One of the the things that continually amazes us is the generosity of the people we meet and the global connections we are making on this trip.

Cristian is a VW guy we ‘met’ online, and he offered up his family’s garage for our bus while we return to Texas for the holidays. Not only that, but he and his mother met us downtown, took us back to their house outside of Quito and even made us homemade empanadas. Awesome! Thanks Cristian!

Unfortunately, I forgot the camera, so no photos.

The next morning, we carried a sleeping Bode to the taxi at 4 am. Despite being half-asleep, we did not fall for the plastic-wrap scam at the airport. Guys approach you with an official security-type looking uniform and tell you you need to have your bags wrapped. Sometimes in Spanish an sometimes not. Some of the weary travelers around us gave in and assumed it was required… and ended up paying $10 USD for each bag!

The next ‘scam’ is a required one, though. An “airport tax” of $40 USD per passenger. They are building a new airport north of here and apparently we are helping to pay for it.

We had no problems in Customs or Security on the way out. In fact, we didn’t even have to take off our shoes or remove the laptop from our bag. We passed at least 6 gates on the way to ours, all normal. Then, we get to our gate – a direct flight to Houston, TX.  Here is where the security is concentrated, and they go every person’s carry on bags.  Once you are allowed into the gate, they take your boarding pass if you want to leave to go the bathroom. Upon re-entry (with no bags), I got the full pat-down.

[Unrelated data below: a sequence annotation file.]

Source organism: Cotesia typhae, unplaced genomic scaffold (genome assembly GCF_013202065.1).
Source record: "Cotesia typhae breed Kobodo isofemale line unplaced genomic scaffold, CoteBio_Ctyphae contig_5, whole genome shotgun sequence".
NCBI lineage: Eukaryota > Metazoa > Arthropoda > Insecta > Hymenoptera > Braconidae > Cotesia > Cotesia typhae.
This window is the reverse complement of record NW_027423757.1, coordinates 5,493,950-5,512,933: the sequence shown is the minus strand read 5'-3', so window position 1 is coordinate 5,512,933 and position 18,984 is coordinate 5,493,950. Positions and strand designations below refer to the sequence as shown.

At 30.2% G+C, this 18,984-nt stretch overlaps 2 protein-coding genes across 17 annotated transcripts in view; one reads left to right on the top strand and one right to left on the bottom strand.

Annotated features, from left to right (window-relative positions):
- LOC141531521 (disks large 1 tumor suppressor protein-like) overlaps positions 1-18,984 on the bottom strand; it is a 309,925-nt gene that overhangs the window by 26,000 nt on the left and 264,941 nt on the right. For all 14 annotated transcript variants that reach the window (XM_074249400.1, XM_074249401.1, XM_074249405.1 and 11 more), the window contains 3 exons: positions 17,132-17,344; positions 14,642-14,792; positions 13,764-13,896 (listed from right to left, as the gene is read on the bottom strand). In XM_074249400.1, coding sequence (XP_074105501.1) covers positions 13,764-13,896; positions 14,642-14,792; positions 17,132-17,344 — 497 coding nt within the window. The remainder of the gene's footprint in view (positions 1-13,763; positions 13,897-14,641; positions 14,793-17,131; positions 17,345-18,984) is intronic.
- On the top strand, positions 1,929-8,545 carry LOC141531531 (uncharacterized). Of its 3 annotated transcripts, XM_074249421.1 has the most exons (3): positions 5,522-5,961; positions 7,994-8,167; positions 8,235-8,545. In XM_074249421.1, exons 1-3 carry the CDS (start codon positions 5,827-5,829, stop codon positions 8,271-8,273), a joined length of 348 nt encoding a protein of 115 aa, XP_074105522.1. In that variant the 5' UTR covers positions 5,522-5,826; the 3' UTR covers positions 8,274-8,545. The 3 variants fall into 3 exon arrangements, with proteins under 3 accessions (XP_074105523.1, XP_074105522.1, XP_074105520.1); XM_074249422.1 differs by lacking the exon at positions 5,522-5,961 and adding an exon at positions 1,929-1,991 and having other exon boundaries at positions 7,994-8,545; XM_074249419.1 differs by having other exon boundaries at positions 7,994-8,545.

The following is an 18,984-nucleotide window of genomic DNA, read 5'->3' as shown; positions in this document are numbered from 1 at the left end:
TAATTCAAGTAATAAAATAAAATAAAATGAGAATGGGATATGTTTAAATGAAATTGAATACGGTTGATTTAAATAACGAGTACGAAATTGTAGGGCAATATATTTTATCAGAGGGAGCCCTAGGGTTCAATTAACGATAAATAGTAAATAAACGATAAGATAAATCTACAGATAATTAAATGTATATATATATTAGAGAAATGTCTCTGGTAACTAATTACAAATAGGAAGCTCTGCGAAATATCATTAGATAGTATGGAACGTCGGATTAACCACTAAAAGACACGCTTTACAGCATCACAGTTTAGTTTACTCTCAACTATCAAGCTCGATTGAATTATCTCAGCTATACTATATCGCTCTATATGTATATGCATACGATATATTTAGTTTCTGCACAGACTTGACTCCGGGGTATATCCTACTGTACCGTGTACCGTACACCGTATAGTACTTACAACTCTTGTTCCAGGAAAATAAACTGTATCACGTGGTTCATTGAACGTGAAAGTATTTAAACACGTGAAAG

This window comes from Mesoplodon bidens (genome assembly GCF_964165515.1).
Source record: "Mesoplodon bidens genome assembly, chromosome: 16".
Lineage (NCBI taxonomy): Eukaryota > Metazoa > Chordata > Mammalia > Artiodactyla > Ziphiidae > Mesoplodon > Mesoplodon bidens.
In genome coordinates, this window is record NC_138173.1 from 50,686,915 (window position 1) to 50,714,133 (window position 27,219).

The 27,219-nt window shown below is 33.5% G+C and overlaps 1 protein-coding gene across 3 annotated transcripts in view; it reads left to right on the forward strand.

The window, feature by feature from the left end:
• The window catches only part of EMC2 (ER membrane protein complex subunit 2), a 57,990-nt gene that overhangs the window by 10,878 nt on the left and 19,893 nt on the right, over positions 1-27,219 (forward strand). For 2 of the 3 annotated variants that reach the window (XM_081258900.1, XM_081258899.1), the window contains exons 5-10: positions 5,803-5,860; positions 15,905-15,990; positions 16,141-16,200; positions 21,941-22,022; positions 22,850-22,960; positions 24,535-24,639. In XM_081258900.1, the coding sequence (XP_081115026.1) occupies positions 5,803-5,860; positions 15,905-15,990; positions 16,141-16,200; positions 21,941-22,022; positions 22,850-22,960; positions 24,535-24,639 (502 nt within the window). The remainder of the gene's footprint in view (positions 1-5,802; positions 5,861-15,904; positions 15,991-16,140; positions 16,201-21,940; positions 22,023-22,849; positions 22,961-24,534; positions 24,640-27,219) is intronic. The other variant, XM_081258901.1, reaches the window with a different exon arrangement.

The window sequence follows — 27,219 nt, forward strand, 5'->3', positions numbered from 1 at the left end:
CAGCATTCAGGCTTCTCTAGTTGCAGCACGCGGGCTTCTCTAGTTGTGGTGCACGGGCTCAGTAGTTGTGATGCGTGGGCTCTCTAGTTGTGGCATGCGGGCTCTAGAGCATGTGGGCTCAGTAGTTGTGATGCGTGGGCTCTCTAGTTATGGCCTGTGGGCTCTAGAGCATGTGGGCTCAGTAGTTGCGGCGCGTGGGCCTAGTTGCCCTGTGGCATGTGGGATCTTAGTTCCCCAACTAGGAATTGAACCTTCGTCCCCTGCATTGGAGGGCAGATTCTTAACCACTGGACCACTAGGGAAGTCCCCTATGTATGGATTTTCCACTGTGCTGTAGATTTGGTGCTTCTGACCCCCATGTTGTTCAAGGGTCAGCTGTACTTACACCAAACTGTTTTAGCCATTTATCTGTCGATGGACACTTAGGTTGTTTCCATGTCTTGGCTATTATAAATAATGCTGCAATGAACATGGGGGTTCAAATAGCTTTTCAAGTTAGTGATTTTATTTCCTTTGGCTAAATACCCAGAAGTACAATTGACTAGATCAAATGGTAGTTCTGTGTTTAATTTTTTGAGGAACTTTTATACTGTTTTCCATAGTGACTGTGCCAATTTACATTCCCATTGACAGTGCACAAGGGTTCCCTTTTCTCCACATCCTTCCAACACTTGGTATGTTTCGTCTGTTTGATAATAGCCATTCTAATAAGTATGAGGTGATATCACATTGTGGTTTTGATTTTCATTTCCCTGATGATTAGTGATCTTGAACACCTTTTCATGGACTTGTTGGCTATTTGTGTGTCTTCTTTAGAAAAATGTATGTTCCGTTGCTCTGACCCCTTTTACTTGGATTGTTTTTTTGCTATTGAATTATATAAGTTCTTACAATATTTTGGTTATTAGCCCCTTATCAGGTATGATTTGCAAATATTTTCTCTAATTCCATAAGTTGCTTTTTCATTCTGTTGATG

We got to see Volcan Cotopaxi on the way up – we’ll see it up close when we return. After, a 5.5 hour flight,we were back in the good ‘ole U.S of A

Going through customs, the security guy asked us how long we were outside of the U.S. We guessed “9 months” and after looking us over he replied “That’s what I thought.”  We’re still wondering what it was about us that tipped him off.

We’re glad to be home for the holidays and were greeted by some happy grandparents.

7 thoughts on “UIO to IAH

  • December 3, 2010 at 1:32 PM

    Hi folks;
    Welcome back to the USA, and, I’m guessing a little “culture shock’, as well. after being gone so long.
    Hope you all have Happy Holidays!


  • December 5, 2010 at 8:20 AM

    Based on your blog, I figured that it took you somewhere in the neighborhood of 7,700 hours to get from Texas to Equador. Only 5.5 hours to get back. You guys sure know how to take a scenic route! Have fun stateside.

  • December 6, 2010 at 1:00 AM

    Enjoy your vacation and back home and thank you for taking us along with you on your “vacation” around the Americas. Merry Christmas

  • December 6, 2010 at 9:05 AM

    If you are in Austin, give us a call 5124723632

  • December 6, 2010 at 9:46 AM

    LOL I LOVE that! “that’s what I thought” (insert smiling head shake)… those customs guys!

    I’m Canadian and my husband is American, so we’ve had our share of ‘customs guys’ experiences – we were just visiting some of the highlights recently 😀

    I’m glad it went so well ~ Happy Holidays ~

  • December 6, 2010 at 3:49 PM

    Enjoy your vacation back in the US. Happy Holidays!


  • December 9, 2010 at 4:57 PM

    Thanks everyone – it’s good to be back. A little strange, but good.

    We figure that since our flight form Quito to Houston was around 5 hours, we were actually never farther away from our families than when we started the trip. Also strange.

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